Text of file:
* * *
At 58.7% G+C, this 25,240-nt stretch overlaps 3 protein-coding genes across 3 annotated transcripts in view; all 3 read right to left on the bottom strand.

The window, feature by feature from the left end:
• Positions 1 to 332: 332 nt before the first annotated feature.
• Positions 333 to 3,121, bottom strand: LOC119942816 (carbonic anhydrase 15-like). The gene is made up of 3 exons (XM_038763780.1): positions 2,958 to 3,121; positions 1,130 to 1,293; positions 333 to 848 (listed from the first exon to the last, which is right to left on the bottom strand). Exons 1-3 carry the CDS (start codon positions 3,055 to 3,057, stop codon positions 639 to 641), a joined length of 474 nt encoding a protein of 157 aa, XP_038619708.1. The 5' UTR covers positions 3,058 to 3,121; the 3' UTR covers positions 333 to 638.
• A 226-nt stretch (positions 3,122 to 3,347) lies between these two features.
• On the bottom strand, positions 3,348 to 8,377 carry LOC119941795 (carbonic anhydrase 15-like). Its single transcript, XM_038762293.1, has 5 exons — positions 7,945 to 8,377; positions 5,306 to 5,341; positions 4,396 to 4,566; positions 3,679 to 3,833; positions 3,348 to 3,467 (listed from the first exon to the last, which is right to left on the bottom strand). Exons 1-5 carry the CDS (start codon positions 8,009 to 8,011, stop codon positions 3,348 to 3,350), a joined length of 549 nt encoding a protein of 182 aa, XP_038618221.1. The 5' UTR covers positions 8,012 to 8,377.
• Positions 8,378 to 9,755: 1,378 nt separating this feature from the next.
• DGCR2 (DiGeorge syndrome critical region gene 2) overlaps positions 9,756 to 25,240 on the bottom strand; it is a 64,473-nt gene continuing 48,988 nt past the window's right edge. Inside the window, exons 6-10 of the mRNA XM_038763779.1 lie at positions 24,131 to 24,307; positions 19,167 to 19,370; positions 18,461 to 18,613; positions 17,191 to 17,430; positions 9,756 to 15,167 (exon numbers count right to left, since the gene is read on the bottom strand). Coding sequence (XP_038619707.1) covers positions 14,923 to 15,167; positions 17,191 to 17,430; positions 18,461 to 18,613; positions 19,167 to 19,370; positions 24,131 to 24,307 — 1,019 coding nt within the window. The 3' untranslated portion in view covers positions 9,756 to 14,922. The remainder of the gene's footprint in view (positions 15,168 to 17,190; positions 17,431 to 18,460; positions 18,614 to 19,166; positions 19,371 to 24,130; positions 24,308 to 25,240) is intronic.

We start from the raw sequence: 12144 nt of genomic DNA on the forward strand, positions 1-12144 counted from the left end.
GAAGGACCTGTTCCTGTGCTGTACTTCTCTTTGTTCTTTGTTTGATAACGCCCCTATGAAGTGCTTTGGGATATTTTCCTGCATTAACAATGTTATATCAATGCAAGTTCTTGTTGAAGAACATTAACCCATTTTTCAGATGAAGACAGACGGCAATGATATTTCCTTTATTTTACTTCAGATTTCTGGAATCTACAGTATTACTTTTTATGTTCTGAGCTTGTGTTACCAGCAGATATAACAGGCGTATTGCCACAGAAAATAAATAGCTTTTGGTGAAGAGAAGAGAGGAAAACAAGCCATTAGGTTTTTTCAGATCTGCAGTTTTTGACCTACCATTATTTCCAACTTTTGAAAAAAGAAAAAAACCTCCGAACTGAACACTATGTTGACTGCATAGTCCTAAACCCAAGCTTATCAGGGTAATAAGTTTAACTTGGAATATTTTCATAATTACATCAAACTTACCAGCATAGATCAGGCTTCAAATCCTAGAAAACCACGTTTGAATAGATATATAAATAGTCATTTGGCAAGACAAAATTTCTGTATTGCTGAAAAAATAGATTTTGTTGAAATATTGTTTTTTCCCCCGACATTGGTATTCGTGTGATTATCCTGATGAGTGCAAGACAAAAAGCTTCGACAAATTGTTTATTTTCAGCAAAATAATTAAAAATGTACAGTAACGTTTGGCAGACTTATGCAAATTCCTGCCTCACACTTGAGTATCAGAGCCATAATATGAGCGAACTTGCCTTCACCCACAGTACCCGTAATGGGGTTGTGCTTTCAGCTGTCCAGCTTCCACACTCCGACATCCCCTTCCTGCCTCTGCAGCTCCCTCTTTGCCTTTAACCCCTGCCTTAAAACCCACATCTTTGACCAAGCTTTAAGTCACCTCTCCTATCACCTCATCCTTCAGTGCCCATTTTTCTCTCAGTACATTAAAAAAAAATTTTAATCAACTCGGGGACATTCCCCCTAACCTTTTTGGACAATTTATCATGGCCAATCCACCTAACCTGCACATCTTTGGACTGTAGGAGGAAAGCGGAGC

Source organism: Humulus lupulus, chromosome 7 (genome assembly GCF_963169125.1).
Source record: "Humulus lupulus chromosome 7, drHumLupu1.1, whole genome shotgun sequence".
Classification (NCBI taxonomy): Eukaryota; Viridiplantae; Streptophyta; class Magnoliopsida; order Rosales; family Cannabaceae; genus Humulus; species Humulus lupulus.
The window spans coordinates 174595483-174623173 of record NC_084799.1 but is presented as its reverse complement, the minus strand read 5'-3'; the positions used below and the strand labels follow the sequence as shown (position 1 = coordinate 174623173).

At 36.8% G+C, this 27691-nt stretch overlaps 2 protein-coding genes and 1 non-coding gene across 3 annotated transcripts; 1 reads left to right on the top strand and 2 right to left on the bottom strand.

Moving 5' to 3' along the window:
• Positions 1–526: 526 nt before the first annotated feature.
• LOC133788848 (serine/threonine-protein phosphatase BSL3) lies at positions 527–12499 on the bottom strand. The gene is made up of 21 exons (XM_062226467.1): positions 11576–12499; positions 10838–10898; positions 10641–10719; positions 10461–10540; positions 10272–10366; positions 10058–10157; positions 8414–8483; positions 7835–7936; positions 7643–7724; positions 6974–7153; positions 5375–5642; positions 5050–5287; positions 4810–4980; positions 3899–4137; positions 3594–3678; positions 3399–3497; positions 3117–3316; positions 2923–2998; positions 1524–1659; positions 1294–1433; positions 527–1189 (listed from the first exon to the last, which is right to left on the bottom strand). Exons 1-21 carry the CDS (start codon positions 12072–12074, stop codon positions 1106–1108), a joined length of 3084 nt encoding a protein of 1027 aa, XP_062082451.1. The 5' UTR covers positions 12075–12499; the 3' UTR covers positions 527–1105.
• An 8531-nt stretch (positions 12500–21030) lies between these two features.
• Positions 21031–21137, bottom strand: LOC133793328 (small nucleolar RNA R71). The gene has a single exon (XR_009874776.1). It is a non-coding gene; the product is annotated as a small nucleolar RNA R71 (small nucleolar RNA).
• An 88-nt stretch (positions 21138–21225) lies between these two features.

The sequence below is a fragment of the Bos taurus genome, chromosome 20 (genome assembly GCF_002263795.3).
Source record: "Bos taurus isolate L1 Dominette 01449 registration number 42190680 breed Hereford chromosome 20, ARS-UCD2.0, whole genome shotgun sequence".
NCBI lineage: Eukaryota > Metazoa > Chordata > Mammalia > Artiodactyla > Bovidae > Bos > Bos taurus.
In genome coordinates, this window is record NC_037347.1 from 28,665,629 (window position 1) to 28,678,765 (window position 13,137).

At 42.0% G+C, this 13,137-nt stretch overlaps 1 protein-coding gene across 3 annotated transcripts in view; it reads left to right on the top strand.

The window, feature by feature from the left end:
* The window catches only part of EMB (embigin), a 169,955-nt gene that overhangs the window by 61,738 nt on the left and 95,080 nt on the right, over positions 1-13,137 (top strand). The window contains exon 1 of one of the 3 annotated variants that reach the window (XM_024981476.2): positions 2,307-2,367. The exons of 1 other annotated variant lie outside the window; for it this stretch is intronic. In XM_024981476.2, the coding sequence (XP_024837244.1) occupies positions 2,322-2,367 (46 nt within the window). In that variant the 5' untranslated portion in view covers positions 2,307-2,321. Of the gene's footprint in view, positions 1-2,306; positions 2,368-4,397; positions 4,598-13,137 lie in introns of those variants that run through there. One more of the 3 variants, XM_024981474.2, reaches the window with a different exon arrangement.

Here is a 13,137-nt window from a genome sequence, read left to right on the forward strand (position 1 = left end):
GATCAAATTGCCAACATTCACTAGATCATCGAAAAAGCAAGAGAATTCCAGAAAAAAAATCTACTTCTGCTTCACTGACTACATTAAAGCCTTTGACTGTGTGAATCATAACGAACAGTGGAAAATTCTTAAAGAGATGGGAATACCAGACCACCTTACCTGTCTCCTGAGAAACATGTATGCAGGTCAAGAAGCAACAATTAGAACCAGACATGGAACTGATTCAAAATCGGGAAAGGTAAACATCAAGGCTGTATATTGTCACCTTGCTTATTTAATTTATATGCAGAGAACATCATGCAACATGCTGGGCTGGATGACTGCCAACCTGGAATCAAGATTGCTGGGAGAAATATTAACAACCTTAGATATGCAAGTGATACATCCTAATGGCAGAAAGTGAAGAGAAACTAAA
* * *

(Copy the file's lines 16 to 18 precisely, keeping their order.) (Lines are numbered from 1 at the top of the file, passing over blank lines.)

Moving 5' to 3' along the window:
• Positions 1–526: 526 nt before the first annotated feature.
• LOC133788848 (serine/threonine-protein phosphatase BSL3) lies at positions 527–12499 on the bottom strand. The gene is made up of 21 exons (XM_062226467.1): positions 11576–12499; positions 10838–10898; positions 10641–10719; positions 10461–10540; positions 10272–10366; positions 10058–10157; positions 8414–8483; positions 7835–7936; positions 7643–7724; positions 6974–7153; positions 5375–5642; positions 5050–5287; positions 4810–4980; positions 3899–4137; positions 3594–3678; positions 3399–3497; positions 3117–3316; positions 2923–2998; positions 1524–1659; positions 1294–1433; positions 527–1189 (listed from the first exon to the last, which is right to left on the bottom strand). Exons 1-21 carry the CDS (start codon positions 12072–12074, stop codon positions 1106–1108), a joined length of 3084 nt encoding a protein of 1027 aa, XP_062082451.1. The 5' UTR covers positions 12075–12499; the 3' UTR covers positions 527–1105.